I've made two short films with fellow artist Lois Norman, and thanks to her entering them into film festivals worldwide, we keep on winning things! Before you ask, I'm afraid you can't watch them online yet as they are still doing the festival circuit.
The first film we worked on together was Swivel, a gender fluid dance film, for which I did the sound design. It's won numerous awards for all sorts of things, most recently crediting me with Best Sound Design at the New York Movie Awards!
The second is a film that sprung from a group project I facilitated during the second UK lockdown, shortly after Lois's father died. She had written a spoken word piece for his funeral, and I created some black and white imagery to illustrate her words that won me the Best Visual Effects award, as well as two others for Best At Home Covid 19, and Best Narrator for Lois. Gosh!
After learning about how trees communicate with each other in the book 'The Hidden Life of Trees', nurseryman Philip Nieuwoudt was inspired to plant a little oak woodland on a corner of his land in South Devon, so that the trees could talk to each other. As a creative person who spends his days growing multi-stem ornamental trees for landscape designers, Philip decided to plant his oaks in a spiral, so that hundreds of years from now, they might be seen from above and wondered at by anyone flying past... It's also an example of a healthy seven-year-old woodland in a meadow rich with unexpected biodiversity.
Thanks to Philip Nieuwoudt at New Wood Trees: www.newwoodtrees.co.uk
In this film, we visit the Morton family – Andy, Jane, and five-year-old Thomas – to ask how they use the woodland and what each of them loves most about being in their woods. With plenty of imagination and hard work, they've used the space and its abundant natural resources to create opportunities for a range of activities with different groups of people: building beautiful structures, shelters and a private family cabin for overnight stays; as a resource for forest school activities and running craft courses; using wood, water and clay from the land; being with friends and meeting other young families, and as a special place where they can simply be together, with everything they need to be comfortable away from home. What would you do with a woodland of your own? A film for Woodlands TV by Jemma Cholawo at Sallerton Wood. www.sallertonwood.org.uk
Growing a Woodland: Ten Years In
Pam Macdonald introduces us to her now ten-year-old woodland at Higher Druid Wood on the edge of Dartmoor, showcasing the different species and reasons for growing, including carbon capture, climate resilience, creating a wildlife corridor, increased biodiversity, soil replenishment, and edible produce. It's surprising how tall trees can grow in only ten years!
Hazel for Coppice and Nuts
Pam is growing several different blocks of hazel for various purposes, including coppicing for making hurdles and other useful structures, and using the nuts for making hazelnut oil and other edibles. We learn about the difference between cobnuts and filberts, and how coppicing benefits the landscape.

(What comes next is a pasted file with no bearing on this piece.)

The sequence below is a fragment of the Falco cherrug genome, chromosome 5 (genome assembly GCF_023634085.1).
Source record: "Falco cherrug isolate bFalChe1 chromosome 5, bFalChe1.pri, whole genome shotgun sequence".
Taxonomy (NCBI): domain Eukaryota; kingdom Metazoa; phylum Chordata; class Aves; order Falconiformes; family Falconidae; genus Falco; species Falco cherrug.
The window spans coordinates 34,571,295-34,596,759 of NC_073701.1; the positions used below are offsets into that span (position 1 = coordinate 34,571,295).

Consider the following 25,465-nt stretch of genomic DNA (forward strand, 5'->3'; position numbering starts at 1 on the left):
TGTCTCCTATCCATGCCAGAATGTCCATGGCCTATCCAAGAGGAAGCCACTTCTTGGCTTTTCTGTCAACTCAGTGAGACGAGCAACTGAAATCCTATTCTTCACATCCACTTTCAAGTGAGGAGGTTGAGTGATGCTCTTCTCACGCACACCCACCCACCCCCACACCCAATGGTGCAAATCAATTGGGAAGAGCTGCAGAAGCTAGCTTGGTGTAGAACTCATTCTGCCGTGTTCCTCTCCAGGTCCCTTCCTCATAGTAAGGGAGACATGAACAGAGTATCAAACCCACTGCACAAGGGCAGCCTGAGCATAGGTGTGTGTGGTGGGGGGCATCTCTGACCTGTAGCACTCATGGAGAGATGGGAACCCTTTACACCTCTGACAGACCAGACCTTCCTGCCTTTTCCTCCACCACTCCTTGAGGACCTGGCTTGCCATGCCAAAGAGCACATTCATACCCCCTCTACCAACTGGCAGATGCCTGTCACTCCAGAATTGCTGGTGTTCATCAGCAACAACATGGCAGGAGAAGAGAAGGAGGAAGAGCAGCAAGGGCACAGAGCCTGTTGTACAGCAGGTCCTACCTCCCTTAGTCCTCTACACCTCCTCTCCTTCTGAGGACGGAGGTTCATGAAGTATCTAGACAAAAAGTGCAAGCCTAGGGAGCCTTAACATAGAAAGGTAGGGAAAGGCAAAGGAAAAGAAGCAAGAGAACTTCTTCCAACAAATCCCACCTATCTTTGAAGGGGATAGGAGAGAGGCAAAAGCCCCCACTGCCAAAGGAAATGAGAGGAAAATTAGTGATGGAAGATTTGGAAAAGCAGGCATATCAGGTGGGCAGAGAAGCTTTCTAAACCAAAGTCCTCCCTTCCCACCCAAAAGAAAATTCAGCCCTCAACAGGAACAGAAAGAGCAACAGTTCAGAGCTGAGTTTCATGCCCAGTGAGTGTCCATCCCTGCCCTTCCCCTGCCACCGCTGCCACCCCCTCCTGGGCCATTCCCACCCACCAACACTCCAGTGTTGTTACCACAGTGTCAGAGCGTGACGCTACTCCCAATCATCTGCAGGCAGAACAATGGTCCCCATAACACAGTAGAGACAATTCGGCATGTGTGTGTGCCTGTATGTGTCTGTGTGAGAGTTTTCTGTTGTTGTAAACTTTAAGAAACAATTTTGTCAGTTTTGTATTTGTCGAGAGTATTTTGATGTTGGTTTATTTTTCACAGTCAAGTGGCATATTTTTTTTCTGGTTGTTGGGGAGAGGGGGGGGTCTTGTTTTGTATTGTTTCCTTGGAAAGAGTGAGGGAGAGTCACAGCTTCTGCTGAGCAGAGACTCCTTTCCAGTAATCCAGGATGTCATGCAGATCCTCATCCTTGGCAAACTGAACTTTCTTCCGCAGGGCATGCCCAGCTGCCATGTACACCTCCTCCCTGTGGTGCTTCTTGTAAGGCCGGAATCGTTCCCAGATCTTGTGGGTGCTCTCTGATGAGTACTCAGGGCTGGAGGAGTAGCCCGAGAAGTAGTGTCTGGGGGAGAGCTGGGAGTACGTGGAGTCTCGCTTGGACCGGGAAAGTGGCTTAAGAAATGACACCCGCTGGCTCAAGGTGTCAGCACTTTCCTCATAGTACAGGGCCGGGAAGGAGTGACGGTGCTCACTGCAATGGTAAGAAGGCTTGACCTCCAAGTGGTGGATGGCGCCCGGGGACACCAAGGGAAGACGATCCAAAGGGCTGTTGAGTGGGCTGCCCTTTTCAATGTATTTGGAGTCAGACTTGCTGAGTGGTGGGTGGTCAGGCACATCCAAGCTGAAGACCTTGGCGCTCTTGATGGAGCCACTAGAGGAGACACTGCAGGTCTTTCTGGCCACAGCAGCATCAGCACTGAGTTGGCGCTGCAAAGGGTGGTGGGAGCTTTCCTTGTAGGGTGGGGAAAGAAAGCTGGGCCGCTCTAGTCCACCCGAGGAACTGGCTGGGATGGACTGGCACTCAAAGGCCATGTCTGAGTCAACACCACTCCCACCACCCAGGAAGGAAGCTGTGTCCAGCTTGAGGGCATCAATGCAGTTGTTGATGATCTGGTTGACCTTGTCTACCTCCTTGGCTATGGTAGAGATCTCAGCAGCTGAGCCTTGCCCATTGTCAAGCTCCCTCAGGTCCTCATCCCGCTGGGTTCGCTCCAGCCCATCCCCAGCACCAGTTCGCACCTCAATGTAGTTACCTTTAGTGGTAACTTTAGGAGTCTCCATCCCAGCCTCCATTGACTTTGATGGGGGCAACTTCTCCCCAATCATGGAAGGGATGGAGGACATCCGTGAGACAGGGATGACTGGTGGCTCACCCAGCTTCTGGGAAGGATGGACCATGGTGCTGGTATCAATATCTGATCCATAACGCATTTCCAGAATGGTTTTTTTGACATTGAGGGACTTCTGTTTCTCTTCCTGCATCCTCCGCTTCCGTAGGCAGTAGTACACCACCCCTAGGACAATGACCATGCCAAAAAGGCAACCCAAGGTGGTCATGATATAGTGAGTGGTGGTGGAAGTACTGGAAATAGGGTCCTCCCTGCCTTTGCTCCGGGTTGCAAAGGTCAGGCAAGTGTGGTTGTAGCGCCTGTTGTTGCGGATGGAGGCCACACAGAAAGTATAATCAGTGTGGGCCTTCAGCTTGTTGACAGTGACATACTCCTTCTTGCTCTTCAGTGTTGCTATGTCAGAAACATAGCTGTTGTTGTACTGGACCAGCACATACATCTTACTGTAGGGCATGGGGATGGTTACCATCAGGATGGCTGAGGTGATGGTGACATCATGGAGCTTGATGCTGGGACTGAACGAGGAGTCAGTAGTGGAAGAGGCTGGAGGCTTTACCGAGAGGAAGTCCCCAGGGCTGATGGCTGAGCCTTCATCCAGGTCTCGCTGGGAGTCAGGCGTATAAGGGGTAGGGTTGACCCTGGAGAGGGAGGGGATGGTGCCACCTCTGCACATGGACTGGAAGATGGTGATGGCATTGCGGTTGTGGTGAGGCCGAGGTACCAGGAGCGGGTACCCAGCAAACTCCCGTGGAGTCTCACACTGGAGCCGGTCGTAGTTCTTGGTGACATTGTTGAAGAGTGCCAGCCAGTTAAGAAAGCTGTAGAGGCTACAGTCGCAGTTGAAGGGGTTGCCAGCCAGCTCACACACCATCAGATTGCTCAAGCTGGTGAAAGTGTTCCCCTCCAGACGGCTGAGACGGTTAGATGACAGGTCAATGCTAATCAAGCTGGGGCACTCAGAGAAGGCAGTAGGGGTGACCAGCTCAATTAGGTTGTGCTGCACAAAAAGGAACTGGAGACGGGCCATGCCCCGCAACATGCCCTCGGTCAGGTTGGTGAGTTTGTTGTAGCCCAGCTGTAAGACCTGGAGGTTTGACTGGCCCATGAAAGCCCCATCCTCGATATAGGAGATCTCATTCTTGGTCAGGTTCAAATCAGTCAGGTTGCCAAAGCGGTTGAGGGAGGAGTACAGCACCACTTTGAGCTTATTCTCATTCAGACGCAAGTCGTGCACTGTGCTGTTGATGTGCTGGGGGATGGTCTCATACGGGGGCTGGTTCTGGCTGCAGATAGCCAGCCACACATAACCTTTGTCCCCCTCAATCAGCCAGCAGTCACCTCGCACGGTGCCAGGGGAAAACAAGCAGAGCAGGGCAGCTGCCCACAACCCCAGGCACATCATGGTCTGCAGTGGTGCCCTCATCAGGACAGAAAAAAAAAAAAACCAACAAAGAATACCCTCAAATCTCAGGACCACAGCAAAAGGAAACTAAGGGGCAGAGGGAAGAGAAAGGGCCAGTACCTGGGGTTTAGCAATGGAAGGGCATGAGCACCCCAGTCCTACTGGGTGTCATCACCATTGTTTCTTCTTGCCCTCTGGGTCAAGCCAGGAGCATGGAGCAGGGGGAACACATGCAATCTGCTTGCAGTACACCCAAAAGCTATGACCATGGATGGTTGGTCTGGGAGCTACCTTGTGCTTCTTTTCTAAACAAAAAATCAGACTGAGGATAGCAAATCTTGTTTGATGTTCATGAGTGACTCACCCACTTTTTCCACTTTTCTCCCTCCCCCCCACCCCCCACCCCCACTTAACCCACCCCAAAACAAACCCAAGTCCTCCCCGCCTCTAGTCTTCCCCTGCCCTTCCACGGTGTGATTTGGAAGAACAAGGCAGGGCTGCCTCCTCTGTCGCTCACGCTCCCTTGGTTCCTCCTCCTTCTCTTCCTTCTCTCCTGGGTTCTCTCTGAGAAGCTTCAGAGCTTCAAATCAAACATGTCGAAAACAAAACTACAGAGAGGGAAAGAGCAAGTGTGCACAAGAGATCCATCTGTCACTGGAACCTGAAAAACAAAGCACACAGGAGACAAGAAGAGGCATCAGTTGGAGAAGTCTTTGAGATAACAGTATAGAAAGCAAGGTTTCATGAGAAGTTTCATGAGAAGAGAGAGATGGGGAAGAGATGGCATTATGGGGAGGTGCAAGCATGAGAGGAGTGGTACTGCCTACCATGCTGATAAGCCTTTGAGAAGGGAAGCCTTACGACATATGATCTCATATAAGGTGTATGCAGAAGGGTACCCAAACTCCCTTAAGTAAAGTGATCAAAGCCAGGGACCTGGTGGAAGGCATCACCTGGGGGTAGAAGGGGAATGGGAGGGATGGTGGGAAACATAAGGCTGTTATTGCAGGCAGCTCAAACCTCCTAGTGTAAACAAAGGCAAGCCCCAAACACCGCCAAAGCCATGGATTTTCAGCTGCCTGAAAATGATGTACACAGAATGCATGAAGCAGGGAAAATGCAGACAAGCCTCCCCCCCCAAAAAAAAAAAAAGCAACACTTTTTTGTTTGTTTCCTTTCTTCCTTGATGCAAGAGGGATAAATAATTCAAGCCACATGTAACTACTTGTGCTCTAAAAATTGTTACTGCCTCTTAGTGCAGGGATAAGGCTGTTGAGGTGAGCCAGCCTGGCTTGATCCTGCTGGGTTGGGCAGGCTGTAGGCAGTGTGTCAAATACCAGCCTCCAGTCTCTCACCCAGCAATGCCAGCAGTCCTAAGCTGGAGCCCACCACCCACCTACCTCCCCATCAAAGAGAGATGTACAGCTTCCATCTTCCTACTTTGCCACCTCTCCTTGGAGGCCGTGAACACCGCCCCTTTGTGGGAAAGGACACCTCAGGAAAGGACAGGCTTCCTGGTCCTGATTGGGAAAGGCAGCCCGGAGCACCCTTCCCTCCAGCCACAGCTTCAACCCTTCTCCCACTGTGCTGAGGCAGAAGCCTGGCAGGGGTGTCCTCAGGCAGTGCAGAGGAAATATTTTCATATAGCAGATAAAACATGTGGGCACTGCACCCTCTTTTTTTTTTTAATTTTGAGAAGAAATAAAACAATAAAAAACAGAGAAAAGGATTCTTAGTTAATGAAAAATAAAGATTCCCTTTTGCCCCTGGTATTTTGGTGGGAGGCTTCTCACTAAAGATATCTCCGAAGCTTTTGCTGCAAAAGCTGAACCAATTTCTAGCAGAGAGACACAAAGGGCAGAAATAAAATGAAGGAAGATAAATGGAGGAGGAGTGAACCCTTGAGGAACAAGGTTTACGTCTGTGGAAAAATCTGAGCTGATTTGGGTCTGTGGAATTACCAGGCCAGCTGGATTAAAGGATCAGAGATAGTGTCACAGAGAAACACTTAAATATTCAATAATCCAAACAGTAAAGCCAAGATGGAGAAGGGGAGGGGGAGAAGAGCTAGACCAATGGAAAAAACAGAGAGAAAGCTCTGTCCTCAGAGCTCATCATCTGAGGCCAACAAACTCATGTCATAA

Growing a Woodland: The Tree Nursery
Pam shows us round the community tree nursery, explaining why growing from local seed is better than shipping from commercial tree nurseries located elsewhere, and the different types of trees that will go on to be planted in the new woodland on her land, and wherever the trees are needed around the nearby town of Ashburton.
Owning a Woodland: Sharing Health
Does it make you feel better to have spent time in the woods? As a woodland owner, Pam at Higher Druid Wood in Devon noticed the positive changes in herself from spending time working and being on the land, feeling stronger and healthier both mentally and physically. So she decided to invite the local community to come and join her, so they could feel better, too. From forest schools to women's groups, sharing health, sharing skills, and shared experiences by sharing land – this is a film about nurturing good health and offering that experience to others in a way that helps create a ripple effect of benefits into the wider world.
If you go down to the woods today... you might just hear a special performance by Concord Clarinets of the classic Teddybear's Picnic in a woodland near Bristol.
East Devon artist and musician Matt Calder turns sculptural forms using spalted beech and sycamore, inspired by his experience of Japanese ceramics. Matt has a particular passion for "things inside things inside things..." originally inspired by his wife's pregnancy, and in this film he makes an egg form.
A film by Jemma Cholawo with music by Matt Calder: www.calderart.co.uk
A kuksa is a traditional Scandinavian bowl or cup. Here in the dappled sunlight of Sallerton Wood in West Devon, Andy Morton shows us how to make one!
Another film sponsored by Woodlands TV.
Chainsaw artist Ella Fielding created this phoenix sculpture for a school in Mitcham while the pupils were away on half term. Ella started carving ten years ago with the Tree Pirates, and she is now a full time sculptor and mother of two young children. As an artist, she thinks in 3D, and after some brief sketches to demonstrate her idea, Ella uses the form of the wood to guide her instinctively, working with the grain, the knots, any nails and rock pockets becoming part of the finished piece. You can see more of her work on Instagram @ella.fielding.sculptor.
For those who are missing the annual wood fairs this year, here's Ian Sanders making tree tables at the Oak Fair last year.